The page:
Pattern and Management of acquired Facial defects in Imo State University Teaching Hospital, Orlu, Nigeria


  • Kingsley Opara Plastic Surgery Division, Department of Surgery, Imo State University Teaching Hospital
  • Bernard O Jiburum Plastic Surgery Division, Department of Surgery, Imo State University Teaching Hospital


Acquired facial defects, Pattern, Management, Nigeria


Background: The face combines function with important aesthetic implications. With organs and units so closely related a fine balance and symmetry must be maintained in reconstructing facial defects. Imo State University Teaching Hospital Orlu, has the bulk of its patients drawn from neigbouring rural communities and are mainly of a low socioeconomic group. They therefore tend to present late with relatively complicated pathologies. This article looks at the pattern, aetiology and management approach for facial defects in our centre and highlights the challenges faced in managing these patients.

Method: A review of clinical records of consecutive patients with acquired defects of the face managed at the Imo State University Teaching Hospital over a 12 month period was performed. Socio-demographic and clinical data were retrieved and analyzed.

Results: There were 31 patients (15 males and 16 females) with 33 facial defects, and a mean age of 36.2 years. The lips were most commonly involved (30%). The eyelids and eyebrows were least affected. Most defects (48%) followed excision of neoplastic tumors and 87% of these were in Albinos. Human bite was the commonest cause of lip defects. The nasal defects more often required a combination of procedures with multiple theatre sessions.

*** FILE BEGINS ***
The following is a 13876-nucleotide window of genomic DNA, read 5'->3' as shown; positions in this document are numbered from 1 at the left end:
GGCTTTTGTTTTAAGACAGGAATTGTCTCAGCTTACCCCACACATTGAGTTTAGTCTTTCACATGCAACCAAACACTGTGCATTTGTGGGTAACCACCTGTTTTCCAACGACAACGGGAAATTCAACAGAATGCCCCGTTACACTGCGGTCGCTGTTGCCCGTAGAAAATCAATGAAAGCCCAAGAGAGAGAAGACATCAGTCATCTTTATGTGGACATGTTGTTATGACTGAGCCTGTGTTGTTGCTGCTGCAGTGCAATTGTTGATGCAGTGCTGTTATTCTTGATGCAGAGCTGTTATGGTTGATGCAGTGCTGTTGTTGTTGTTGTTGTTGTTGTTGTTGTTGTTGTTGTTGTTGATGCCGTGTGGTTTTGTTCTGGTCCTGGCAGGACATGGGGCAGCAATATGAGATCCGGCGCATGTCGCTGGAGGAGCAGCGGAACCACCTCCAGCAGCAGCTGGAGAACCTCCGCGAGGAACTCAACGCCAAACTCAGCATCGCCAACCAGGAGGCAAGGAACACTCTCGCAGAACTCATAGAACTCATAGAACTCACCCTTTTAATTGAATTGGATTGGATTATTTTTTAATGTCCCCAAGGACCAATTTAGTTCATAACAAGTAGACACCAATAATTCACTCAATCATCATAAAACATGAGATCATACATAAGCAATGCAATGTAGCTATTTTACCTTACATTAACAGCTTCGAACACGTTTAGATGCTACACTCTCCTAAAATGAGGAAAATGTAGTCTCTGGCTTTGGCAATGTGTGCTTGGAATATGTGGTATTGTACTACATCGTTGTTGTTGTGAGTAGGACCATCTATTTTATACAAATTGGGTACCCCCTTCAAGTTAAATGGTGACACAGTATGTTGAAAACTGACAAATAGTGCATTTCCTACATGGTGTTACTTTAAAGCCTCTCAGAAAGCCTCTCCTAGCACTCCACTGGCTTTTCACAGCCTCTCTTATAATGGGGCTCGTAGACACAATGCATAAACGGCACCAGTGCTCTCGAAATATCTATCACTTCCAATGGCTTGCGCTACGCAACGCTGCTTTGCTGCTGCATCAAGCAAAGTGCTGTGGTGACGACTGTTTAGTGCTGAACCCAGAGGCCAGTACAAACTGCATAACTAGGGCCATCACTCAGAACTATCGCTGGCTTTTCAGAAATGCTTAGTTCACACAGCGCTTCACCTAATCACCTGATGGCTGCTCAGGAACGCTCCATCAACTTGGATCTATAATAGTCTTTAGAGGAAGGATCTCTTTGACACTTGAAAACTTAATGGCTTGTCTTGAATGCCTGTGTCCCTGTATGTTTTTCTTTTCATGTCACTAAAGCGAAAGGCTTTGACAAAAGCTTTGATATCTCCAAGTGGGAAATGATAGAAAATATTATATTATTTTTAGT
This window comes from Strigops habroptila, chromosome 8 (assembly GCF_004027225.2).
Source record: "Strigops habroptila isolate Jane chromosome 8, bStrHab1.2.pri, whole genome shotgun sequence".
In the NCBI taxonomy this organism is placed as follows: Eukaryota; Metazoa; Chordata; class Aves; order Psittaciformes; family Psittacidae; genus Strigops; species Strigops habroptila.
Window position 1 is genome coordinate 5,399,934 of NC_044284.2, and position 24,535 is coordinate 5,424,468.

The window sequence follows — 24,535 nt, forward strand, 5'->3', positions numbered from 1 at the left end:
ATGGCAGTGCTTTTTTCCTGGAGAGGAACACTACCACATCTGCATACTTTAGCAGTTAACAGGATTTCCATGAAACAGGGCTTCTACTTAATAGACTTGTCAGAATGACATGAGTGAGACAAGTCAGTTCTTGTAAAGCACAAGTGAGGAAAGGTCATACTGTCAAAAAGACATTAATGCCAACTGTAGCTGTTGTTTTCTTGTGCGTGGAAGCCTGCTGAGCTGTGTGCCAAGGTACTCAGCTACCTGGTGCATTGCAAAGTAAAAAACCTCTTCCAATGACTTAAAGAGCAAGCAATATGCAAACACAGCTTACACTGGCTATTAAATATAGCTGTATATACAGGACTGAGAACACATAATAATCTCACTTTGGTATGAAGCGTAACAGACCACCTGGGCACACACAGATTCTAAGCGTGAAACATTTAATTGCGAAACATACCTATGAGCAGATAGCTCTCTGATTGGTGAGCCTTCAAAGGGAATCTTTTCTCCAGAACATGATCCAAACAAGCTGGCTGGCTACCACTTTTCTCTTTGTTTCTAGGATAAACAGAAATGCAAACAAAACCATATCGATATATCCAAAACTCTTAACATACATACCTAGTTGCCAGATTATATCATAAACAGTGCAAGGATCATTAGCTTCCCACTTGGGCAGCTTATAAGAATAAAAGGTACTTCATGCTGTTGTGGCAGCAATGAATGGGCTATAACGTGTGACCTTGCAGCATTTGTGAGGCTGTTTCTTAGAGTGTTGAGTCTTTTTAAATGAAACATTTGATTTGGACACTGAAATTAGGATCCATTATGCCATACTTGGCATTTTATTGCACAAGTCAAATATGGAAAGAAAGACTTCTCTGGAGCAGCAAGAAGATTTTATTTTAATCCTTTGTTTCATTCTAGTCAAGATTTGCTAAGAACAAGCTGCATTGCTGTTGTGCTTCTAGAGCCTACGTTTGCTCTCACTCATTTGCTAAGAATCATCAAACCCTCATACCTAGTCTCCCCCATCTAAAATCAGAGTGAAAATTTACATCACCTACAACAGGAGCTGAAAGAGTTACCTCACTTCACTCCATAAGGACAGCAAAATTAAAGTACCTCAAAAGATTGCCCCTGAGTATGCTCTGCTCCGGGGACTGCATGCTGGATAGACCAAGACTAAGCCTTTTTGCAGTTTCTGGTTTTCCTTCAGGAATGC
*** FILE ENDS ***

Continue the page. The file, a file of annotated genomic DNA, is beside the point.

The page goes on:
Ninety one percent (91%) of the defects were reconstructed primarily with good results.

Conclusion: Surgical excision of squamous cell cancers in albinos and human bite are the commonest causes of facial defects in our environment. In reconstructing facial defects of diverse aetiologies, adherence to laid down principles of facial reconstruction is necessary to achieve consistently acceptable results. We recommend primary repair of acquired facial defects as this gives optimal results. Correspondence:


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How to Cite

Opara, K., & Jiburum, B. O. (2015). Pattern and Management of acquired Facial defects in Imo State University Teaching Hospital, Orlu, Nigeria. The Nigerian Health Journal, 11(1), 32. Retrieved from

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